[ “If collective bargaining is undermined in Canada, and the
right to strike is part of their collective bargaining rights, our
collective bargaining rights are also under attack in the United
States” ] [https://portside.org/] 

 PORTSIDE LABOR 

 U.S. POSTAL WORKERS PROTEST IN SOLIDARITY WITH CANADA POST STAFF  
[https://portside.org/2019-01-17/us-postal-workers-protest-solidarity-canada-post-staff]


 

 Canadian Press 
 January 15, 2019
canoe.com
[https://canoe.com/news/world/u-s-postal-workers-protest-in-solidarity-with-canada-post-staff]


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 _ “If collective bargaining is undermined in Canada, and the right
to strike is part of their collective bargaining rights, our
collective bargaining rights are also under attack in the United
States” _ 

 Mike Keefe, first vice-president of the Nova Local of the Canadian
Union of Postal Workers, pickets in front of the Halifax Metro
Processing Plant., Nicole Munro 

 

U.S. postal workers gathered in solidarity Tuesday outside Canada’s
embassy in Washington to protest the federal Liberal government’s
decision to legislate their northern counterparts back to work.

About 50 members of the American Postal Workers Union and the National
Association of Letter Carriers gathered on Pennsylvania Avenue down
the street from Capitol Hill in a visible and full-throated show of
support for Canada Post employees.

Brandishing hand-lettered placards and a bullhorn, they chanted
slogans, sang pro-union songs and marched outside the embassy, all
under the watchful eye of uniformed members of the U.S. Secret
Service, which protects Washington’s foreign missions, as well as
the White House.

“We’re here in solidarity with the Canadian Union of Postal
Workers and our counterparts in Canada who move the mail every day
with pride and serve the people of Canada and of the United States,”
said APWU president Mark Dimondstein.

“We’re also here to condemn the Trudeau government, in terms of
taking away and denying workers their legal right to withhold their
labour to get a good contract.”

A dispute over wages, benefits and job security culminated last
October in a series of temporary rotating walkouts at Canada Post
facilities in various places across Canada, throwing local and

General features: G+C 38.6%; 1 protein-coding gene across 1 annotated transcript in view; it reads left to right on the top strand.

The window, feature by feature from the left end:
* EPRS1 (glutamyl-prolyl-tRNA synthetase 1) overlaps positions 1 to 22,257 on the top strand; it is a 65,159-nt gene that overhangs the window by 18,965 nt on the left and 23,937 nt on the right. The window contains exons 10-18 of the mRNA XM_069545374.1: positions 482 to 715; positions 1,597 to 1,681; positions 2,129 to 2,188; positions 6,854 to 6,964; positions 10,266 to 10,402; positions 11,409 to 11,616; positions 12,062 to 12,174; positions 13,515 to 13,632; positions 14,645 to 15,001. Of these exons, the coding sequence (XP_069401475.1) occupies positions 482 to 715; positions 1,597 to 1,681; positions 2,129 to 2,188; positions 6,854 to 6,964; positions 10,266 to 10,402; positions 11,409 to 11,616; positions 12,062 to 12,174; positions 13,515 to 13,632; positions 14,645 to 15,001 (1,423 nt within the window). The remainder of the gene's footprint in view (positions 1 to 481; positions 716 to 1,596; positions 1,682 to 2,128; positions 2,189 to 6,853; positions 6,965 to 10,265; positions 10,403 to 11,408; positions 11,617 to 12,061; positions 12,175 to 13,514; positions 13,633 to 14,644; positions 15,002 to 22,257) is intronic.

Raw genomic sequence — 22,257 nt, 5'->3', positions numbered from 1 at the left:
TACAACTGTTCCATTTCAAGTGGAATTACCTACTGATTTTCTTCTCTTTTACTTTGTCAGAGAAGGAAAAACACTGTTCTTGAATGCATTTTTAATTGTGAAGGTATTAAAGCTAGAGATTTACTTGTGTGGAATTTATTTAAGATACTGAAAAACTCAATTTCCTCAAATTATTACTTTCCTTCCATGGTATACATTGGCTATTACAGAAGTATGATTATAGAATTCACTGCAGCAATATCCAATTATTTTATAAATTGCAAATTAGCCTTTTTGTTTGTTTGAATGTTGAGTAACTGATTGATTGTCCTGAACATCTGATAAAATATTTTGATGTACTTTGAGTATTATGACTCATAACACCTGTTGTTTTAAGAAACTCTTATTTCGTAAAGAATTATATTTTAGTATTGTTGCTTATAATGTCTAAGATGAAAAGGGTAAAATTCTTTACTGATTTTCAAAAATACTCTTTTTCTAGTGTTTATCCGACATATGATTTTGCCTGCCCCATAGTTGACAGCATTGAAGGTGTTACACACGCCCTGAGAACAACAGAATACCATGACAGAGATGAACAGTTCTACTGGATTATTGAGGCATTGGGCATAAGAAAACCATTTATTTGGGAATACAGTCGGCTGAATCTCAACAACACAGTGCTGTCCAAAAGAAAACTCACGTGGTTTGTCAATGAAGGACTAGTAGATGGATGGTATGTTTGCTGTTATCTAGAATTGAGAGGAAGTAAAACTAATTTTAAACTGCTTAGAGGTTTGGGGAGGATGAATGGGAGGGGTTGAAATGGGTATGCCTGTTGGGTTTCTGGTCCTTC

regional mail delivery services into disarray.

The strikes persisted for weeks, affecting the busy holiday shipping
season, until Ottawa passed legislation in November. That law required
workers to resume their duties and appointed a mediator to arbitrate
an end to the dispute between union and the Crown corporation, which
has been struggling for years with declining traditional-mail volume.

Ordering them back to work constituted a violation of the charter
rights of Canada’s postal workers, said Dimondstein.

“If collective bargaining is undermined in Canada, and the right to
strike is part of their collective bargaining rights, our collective
bargaining rights are also under attack in the United States,” he
said.

The issue of collective bargaining strikes a nerve for postal workers
south of the border, who have been nervous about their own rights ever
since President Donald Trump — apparently in a fit of pique with
Amazon CEO Jeff Bezos — took a special interest in the U.S. Postal
Service.

Trump, who has accused the ubiquitous online retailer of unfairly
exploiting and overburdening the U.S. postal system, ordered a task
force to explore the issue of reforming the postal service.

That report, released last month, recommended that the money-losing
USPS develop a new pricing model that would lift price caps and
establish market-based prices for mail and packages not considered
“essential postal services.” It also called for redefined
“universal service obligations,” which the union argues would slow
service, cut delivery days and lead to wide-scale privatization.

“The changing business that we’ve faced here, they face the same
thing in Canada, and I think their members are eager to provide that
service, but they want to do so safely, and they want to be
compensated fairly,” said Brian Renfroe, executive vice-president of
the National Association of Letter Carriers.

“The collective bargaining process is a foundation of every union.
We’re fighting for our collective bargaining rights here that are
under attack; they’re doing the same thing. I think all they
want’s a fair process, and we’re here to stick with them in
solidarity.”

The dispute in Canada is far from over. Talks with arbitrator-mediator
Elizabeth MacPherson, former chairwoman of the Canada Industrial
Relations Board, broke down in December and are scheduled to resume
Wednesday.

That process is aimed at reaching arbitrated settlements that would be
imposed on Canada Post and its 42,000 urban carriers and 8,000 rural
and suburban employees. A spokesman for Canada Post refused to comment
on the process Tuesday.

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